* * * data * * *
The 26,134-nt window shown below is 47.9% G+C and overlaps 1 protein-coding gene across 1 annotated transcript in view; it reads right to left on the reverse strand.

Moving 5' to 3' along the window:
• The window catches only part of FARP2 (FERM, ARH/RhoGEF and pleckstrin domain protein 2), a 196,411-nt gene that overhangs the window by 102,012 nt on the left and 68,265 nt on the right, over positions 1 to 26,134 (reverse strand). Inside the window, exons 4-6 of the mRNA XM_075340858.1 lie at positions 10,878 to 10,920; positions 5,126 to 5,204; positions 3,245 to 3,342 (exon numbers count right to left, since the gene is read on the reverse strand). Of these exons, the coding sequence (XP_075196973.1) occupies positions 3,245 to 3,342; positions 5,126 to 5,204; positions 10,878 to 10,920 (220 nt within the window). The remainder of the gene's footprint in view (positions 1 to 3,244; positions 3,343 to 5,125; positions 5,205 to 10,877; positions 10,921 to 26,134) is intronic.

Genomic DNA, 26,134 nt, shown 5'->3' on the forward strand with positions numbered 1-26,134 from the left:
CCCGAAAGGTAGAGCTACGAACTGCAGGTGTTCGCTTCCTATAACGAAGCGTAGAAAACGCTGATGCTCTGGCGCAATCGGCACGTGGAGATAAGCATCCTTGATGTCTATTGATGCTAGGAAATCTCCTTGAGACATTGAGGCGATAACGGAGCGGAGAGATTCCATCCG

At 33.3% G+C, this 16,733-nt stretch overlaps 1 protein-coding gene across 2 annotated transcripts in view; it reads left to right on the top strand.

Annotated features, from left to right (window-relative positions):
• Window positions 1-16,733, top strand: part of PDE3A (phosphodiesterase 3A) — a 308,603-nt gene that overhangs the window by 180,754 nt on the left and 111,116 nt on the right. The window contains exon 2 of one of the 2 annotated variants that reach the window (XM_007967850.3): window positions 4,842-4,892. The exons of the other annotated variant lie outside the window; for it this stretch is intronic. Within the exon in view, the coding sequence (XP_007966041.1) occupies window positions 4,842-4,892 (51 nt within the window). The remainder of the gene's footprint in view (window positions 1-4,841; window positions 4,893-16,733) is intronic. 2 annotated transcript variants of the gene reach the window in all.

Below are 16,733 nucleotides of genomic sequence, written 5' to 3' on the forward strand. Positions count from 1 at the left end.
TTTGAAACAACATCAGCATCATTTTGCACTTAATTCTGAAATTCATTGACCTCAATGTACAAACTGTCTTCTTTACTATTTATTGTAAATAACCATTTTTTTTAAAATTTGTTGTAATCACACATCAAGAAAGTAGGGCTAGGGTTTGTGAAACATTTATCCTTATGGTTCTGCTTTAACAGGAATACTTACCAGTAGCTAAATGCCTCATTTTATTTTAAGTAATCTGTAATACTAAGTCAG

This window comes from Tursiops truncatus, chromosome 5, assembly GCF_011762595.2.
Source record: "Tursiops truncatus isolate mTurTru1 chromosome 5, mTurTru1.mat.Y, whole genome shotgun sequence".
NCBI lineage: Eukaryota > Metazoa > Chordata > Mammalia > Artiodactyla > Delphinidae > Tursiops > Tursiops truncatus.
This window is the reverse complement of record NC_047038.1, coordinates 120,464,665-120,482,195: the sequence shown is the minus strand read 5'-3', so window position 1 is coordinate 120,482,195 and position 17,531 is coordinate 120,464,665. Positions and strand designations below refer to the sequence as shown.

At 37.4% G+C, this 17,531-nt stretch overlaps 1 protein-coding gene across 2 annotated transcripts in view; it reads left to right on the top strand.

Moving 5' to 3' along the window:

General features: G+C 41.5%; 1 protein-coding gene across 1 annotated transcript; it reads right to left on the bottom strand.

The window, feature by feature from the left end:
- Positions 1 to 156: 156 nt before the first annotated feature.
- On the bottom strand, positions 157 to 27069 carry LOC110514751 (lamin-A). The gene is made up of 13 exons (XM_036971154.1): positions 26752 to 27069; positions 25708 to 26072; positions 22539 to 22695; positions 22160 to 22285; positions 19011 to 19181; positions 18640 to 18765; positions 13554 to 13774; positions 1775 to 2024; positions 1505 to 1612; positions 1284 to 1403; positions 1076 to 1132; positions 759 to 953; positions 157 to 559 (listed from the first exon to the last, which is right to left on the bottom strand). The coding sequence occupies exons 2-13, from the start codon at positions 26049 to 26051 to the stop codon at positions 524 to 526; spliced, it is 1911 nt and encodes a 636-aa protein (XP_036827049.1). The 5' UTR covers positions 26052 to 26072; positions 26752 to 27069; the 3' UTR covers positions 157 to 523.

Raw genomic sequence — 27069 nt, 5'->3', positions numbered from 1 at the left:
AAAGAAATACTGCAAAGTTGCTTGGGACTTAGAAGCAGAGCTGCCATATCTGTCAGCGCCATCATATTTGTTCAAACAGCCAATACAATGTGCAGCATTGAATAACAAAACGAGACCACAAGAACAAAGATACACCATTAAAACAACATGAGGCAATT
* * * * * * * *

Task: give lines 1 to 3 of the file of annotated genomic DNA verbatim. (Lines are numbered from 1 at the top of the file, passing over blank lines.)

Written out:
The 26,134-nt window shown below is 47.9% G+C and overlaps 1 protein-coding gene across 1 annotated transcript in view; it reads right to left on the reverse strand.

Moving 5' to 3' along the window:
• The window catches only part of FARP2 (FERM, ARH/RhoGEF and pleckstrin domain protein 2), a 196,411-nt gene that overhangs the window by 102,012 nt on the left and 68,265 nt on the right, over positions 1 to 26,134 (reverse strand). Inside the window, exons 4-6 of the mRNA XM_075340858.1 lie at positions 10,878 to 10,920; positions 5,126 to 5,204; positions 3,245 to 3,342 (exon numbers count right to left, since the gene is read on the reverse strand). Of these exons, the coding sequence (XP_075196973.1) occupies positions 3,245 to 3,342; positions 5,126 to 5,204; positions 10,878 to 10,920 (220 nt within the window). The remainder of the gene's footprint in view (positions 1 to 3,244; positions 3,343 to 5,125; positions 5,205 to 10,877; positions 10,921 to 26,134) is intronic.